Who are the most accurate sales forecasters, and what separates them from the least reliable? I recently conducted a study of the forecasting habits of more than 350 business-to-business salespeople and sales managers to answer this question.
Forecasting accuracy varies during the year. For example, the accuracy of the forecasts from the first quarter was different when compared to the fourth quarter. Thirty-three percent of forecasts were below the actual revenue number achieved in the first quarter compared to 23% in the fourth quarter. Forty-one percent of forecasts were very close to the actual revenue number achieved in Q1 compared to 44% in Q4. Twenty-six percent of the forecasts were above the actual revenue number achieved in Q1 compared to 33% in Q4.
Forecasting accuracy also varies greatly during the quarter. Study participants were asked to rate how accurate their forecast was at key moments during a quarter on a scale of 1 to 5 with 5 being the highest level of accuracy. At the thirtieth day of the quarter, 22% rated themselves at 1 or 2, 24% at 3, 31% at 4, and 23% at 5. At the sixtieth day of the quarter, 11% rated themselves at 1 or 2, 21% at 3, 59% at 4, and 9% at 5. At the ninetieth day of the quarter, 11% rated themselves at 1 or 2, 23% at 3, 23% at 4, and 43% at 5.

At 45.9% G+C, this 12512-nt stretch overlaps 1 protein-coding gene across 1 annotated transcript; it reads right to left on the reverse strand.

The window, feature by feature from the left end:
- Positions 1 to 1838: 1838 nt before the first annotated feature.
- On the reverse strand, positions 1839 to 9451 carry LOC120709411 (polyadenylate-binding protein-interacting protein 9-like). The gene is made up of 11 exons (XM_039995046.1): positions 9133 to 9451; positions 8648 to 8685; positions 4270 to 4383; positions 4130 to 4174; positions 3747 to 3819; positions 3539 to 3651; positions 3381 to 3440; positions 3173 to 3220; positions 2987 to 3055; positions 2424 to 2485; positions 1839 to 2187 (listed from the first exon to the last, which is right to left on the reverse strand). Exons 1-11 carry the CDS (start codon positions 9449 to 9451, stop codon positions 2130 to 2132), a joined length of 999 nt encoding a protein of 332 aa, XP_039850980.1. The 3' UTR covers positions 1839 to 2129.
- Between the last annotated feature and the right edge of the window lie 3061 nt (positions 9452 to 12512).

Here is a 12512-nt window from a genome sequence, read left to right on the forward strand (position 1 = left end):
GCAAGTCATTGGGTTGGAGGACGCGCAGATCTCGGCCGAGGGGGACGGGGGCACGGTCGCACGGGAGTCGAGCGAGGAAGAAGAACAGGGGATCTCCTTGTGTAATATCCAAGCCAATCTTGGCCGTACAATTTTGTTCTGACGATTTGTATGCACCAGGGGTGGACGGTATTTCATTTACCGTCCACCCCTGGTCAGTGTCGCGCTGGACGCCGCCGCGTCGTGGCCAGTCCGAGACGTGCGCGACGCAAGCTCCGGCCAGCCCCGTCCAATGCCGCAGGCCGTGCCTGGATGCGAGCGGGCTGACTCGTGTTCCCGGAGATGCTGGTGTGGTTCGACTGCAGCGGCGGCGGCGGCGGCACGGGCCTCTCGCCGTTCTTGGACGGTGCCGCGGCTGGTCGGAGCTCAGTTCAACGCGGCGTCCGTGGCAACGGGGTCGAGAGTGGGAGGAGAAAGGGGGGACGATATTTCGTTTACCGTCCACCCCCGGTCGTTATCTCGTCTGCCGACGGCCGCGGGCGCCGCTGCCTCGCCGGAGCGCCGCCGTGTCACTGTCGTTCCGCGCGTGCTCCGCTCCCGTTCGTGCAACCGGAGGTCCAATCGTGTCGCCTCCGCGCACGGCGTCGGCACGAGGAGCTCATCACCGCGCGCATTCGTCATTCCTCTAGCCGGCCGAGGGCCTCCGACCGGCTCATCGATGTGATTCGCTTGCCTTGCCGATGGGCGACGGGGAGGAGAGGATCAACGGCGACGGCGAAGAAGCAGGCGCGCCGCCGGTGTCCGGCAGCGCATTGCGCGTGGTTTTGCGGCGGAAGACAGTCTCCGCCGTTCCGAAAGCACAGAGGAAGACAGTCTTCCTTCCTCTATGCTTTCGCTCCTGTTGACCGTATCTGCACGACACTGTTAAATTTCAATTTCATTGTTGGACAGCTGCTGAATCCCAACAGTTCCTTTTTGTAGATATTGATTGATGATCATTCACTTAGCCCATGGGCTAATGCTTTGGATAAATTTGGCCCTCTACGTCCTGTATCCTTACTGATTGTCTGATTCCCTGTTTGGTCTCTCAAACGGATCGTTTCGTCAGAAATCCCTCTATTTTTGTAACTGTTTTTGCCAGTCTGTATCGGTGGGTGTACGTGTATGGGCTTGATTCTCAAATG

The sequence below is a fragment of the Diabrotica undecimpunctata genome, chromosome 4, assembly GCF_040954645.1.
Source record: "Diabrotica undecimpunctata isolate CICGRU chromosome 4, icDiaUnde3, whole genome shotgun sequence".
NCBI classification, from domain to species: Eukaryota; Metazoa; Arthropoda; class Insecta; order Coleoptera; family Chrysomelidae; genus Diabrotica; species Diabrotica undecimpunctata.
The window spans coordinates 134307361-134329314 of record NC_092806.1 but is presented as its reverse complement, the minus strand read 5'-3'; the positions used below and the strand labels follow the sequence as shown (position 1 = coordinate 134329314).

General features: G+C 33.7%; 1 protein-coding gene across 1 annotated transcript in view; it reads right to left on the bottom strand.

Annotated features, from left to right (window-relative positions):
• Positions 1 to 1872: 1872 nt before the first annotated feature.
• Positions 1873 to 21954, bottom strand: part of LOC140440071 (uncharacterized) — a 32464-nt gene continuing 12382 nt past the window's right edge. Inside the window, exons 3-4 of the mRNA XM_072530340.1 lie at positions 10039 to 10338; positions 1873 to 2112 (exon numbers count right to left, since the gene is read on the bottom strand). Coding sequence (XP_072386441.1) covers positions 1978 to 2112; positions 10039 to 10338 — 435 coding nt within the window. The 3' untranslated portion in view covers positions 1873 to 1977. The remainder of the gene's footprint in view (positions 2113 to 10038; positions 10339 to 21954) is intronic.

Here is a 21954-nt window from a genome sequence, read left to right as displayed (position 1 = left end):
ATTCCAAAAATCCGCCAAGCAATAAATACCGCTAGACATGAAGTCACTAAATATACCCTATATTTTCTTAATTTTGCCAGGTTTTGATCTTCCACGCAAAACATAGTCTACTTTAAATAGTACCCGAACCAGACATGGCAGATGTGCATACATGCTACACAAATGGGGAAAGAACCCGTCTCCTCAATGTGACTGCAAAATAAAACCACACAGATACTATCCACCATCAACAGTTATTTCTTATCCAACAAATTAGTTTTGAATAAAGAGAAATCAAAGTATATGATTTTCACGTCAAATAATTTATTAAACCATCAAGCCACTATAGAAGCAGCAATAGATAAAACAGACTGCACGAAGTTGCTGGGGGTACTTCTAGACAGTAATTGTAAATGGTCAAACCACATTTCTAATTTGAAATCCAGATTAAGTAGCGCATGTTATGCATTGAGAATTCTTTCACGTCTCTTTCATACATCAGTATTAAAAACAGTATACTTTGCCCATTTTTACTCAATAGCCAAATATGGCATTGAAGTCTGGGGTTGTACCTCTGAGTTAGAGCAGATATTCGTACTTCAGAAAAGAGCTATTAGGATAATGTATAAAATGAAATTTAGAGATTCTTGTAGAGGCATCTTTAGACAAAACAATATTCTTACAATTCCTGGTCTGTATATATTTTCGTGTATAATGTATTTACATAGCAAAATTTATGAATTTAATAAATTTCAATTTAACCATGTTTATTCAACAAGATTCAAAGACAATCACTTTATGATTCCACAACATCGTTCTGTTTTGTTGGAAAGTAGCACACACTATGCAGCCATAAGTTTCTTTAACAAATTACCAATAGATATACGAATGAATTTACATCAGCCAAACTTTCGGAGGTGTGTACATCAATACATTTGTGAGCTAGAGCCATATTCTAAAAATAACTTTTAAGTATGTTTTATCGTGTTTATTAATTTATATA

Perhaps the most fascinating part of the study was identifying who are the most accurate forecasters. The participants who rated their accuracy as a 5 or a 1 at day thirty both ended the quarter with the exact same forecast accuracy of 3.3 on average. Those who rated their accuracy as a 4 ended the quarter at 3.7, while those at 3 ended at 4.4 on average. Meanwhile, the highest accuracy forecasters were those who rated their accuracy as a 2 on day thirty: their accuracy level on average was 4.8 at the end of the quarter.
What impact do logic and intuition have on forecasting accuracy? Study participants were asked to explain what percentage their forecast was based upon logic versus intuition. The results indicated that two groups are the most inaccurate forecasters. The least accurate forecasters base their forecasting on 40% or less logic and 60% or more intuition and 80% or more logic and 20% or less intuition. Conversely, the most accurate forecasters base their forecast on 50 to 70% logic and 30 to 50% intuition.
Participants in this range had the highest percentage of respondents who rated their forecast accuracy as a 5 at the end of the quarter. Respectively by group, 61% percent of those who based their forecast on 70% logic and 30% intuition, 60% of those who based their forecast on 60% logic and 40% intuition, and 43% of those who based their forecast on 50% logic and 50% intuition rated their accuracy level as a 5.
Preparing a complete, accurate forecast is more than a chore that comes with being in sales; it’s actually proof that you belong in sales. The best forecasters are Heavy Hitters who use a calculated measure of logic and intuition to predict the future. They spend more time than their counterparts ensuring that their forecast is correct and cautiously approach each quarter being careful not to overcommit and thereby ruining their reputation.